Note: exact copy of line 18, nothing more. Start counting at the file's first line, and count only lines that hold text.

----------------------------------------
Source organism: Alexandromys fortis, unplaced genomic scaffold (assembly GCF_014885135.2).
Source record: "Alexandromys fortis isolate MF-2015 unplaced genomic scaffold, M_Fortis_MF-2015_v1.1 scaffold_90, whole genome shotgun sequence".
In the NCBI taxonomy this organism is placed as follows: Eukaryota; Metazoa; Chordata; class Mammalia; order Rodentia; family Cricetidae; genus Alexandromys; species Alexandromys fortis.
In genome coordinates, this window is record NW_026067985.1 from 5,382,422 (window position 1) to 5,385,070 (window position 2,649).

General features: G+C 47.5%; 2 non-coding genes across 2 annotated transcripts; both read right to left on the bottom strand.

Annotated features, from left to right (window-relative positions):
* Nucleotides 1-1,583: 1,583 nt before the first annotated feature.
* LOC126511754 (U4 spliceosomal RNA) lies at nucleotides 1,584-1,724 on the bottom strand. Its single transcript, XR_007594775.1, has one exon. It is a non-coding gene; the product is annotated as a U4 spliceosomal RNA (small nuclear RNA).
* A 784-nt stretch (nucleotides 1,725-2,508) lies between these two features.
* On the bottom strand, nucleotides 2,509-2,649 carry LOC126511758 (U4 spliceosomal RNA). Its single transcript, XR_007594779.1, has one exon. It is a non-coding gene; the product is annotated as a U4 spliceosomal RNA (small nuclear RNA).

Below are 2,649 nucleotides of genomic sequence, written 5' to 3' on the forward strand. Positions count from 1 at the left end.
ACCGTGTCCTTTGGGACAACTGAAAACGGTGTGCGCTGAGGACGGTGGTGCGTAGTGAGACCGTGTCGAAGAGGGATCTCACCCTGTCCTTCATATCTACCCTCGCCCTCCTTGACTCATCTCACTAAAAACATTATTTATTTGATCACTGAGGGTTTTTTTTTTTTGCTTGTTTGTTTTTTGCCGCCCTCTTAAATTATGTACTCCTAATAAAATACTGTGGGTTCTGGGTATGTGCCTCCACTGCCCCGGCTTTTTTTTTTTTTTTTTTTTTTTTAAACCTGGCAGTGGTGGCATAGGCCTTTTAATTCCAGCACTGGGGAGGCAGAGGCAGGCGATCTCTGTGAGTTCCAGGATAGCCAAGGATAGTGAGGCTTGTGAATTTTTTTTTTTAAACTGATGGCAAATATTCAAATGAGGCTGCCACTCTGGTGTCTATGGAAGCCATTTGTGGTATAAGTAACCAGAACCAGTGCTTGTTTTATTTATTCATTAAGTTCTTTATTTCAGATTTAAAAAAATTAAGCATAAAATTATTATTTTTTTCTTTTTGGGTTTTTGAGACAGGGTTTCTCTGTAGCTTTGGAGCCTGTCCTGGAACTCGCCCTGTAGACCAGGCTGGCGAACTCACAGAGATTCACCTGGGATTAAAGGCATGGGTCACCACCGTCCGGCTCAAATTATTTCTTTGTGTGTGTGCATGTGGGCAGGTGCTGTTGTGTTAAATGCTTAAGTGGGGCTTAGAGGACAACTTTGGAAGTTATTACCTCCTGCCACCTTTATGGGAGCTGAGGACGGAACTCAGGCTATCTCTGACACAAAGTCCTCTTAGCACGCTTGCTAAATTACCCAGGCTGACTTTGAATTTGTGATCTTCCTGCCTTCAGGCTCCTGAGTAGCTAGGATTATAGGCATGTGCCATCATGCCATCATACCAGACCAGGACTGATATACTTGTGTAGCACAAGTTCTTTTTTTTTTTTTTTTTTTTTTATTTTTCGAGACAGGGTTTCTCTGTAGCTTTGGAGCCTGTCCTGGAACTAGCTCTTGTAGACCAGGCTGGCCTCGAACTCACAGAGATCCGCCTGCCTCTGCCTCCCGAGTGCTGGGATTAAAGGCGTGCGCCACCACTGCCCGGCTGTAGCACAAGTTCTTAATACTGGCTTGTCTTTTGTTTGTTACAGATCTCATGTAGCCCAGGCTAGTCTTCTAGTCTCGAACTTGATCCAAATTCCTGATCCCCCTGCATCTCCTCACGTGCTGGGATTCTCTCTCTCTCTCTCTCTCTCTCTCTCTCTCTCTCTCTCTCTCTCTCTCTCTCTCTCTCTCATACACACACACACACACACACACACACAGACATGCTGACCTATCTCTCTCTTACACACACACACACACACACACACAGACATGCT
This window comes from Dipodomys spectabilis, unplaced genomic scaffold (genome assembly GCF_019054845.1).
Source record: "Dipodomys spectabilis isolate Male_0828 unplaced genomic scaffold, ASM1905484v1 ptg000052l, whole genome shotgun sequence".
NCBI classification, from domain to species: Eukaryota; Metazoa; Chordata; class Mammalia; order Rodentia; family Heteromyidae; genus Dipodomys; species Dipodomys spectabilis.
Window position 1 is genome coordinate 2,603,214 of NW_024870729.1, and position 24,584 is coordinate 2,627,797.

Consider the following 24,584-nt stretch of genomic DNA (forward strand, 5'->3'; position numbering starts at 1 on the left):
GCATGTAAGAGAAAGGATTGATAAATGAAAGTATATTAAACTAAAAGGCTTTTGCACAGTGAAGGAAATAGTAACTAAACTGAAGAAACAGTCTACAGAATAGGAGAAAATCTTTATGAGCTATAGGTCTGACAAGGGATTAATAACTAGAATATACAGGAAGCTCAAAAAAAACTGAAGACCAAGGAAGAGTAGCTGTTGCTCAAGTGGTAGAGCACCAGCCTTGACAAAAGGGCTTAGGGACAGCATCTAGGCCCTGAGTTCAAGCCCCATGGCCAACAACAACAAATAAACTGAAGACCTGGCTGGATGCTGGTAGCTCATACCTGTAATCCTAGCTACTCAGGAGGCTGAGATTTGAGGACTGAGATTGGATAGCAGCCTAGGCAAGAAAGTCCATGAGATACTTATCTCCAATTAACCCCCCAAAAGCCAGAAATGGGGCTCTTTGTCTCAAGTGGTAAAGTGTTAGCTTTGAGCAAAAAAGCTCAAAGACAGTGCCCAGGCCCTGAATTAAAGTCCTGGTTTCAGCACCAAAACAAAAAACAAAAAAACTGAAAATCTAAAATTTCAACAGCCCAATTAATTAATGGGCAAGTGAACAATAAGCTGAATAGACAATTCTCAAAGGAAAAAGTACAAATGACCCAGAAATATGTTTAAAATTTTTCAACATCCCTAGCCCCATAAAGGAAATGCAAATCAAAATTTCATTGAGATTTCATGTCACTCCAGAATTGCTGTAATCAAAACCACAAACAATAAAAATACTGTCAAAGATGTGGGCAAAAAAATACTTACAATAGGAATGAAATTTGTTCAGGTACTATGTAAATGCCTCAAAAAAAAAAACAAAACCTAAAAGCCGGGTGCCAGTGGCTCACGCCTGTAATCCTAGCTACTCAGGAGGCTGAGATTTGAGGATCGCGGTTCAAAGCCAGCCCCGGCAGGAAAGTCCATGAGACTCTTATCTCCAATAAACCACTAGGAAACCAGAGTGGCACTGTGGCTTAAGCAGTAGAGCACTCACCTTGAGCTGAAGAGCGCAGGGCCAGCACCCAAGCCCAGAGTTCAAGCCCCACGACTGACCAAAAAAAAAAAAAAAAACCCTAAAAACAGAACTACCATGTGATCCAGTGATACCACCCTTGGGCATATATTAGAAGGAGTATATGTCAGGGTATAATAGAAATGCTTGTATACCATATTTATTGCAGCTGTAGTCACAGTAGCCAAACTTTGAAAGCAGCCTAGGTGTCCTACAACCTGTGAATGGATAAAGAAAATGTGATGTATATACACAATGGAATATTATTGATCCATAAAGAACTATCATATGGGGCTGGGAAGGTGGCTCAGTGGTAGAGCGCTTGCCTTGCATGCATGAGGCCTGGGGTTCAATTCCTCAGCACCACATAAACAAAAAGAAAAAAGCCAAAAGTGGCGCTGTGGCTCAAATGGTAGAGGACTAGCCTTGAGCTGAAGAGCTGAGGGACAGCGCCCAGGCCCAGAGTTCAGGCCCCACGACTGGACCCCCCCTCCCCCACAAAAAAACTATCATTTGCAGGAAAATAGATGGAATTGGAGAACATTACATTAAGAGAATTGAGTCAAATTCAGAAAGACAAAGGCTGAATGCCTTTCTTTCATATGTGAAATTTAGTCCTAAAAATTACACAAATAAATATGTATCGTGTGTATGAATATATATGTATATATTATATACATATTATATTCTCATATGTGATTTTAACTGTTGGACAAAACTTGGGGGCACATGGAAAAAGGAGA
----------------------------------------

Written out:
GCATGTAAGAGAAAGGATTGATAAATGAAAGTATATTAAACTAAAAGGCTTTTGCACAGTGAAGGAAATAGTAACTAAACTGAAGAAACAGTCTACAGAATAGGAGAAAATCTTTATGAGCTATAGGTCTGACAAGGGATTAATAACTAGAATATACAGGAAGCTCAAAAAAAACTGAAGACCAAGGAAGAGTAGCTGTTGCTCAAGTGGTAGAGCACCAGCCTTGACAAAAGGGCTTAGGGACAGCATCTAGGCCCTGAGTTCAAGCCCCATGGCCAACAACAACAAATAAACTGAAGACCTGGCTGGATGCTGGTAGCTCATACCTGTAATCCTAGCTACTCAGGAGGCTGAGATTTGAGGACTGAGATTGGATAGCAGCCTAGGCAAGAAAGTCCATGAGATACTTATCTCCAATTAACCCCCCAAAAGCCAGAAATGGGGCTCTTTGTCTCAAGTGGTAAAGTGTTAGCTTTGAGCAAAAAAGCTCAAAGACAGTGCCCAGGCCCTGAATTAAAGTCCTGGTTTCAGCACCAAAACAAAAAACAAAAAAACTGAAAATCTAAAATTTCAACAGCCCAATTAATTAATGGGCAAGTGAACAATAAGCTGAATAGACAATTCTCAAAGGAAAAAGTACAAATGACCCAGAAATATGTTTAAAATTTTTCAACATCCCTAGCCCCATAAAGGAAATGCAAATCAAAATTTCATTGAGATTTCATGTCACTCCAGAATTGCTGTAATCAAAACCACAAACAATAAAAATACTGTCAAAGATGTGGGCAAAAAAATACTTACAATAGGAATGAAATTTGTTCAGGTACTATGTAAATGCCTCAAAAAAAAAAACAAAACCTAAAAGCCGGGTGCCAGTGGCTCACGCCTGTAATCCTAGCTACTCAGGAGGCTGAGATTTGAGGATCGCGGTTCAAAGCCAGCCCCGGCAGGAAAGTCCATGAGACTCTTATCTCCAATAAACCACTAGGAAACCAGAGTGGCACTGTGGCTTAAGCAGTAGAGCACTCACCTTGAGCTGAAGAGCGCAGGGCCAGCACCCAAGCCCAGAGTTCAAGCCCCACGACTGACCAAAAAAAAAAAAAAAAACCCTAAAAACAGAACTACCATGTGATCCAGTGATACCACCCTTGGGCATATATTAGAAGGAGTATATGTCAGGGTATAATAGAAATGCTTGTATACCATATTTATTGCAGCTGTAGTCACAGTAGCCAAACTTTGAAAGCAGCCTAGGTGTCCTACAACCTGTGAATGGATAAAGAAAATGTGATGTATATACACAATGGAATATTATTGATCCATAAAGAACTATCATATGGGGCTGGGAAGGTGGCTCAGTGGTAGAGCGCTTGCCTTGCATGCATGAGGCCTGGGGTTCAATTCCTCAGCACCACATAAACAAAAAGAAAAAAGCCAAAAGTGGCGCTGTGGCTCAAATGGTAGAGGACTAGCCTTGAGCTGAAGAGCTGAGGGACAGCGCCCAGGCCCAGAGTTCAGGCCCCACGACTGGACCCCCCCTCCCCCACAAAAAAACTATCATTTGCAGGAAAATAGATGGAATTGGAGAACATTACATTAAGAGAATTGAGTCAAATTCAGAAAGACAAAGGCTGAATGCCTTTCTTTCATATGTGAAATTTAGTCCTAAAAATTACACAAATAAATATGTATCGTGTGTATGAATATATATGTATATATTATATACATATTATATTCTCATATGTGATTTTAACTGTTGGACAAAACTTGGGGGCACATGGAAAAAGGAGA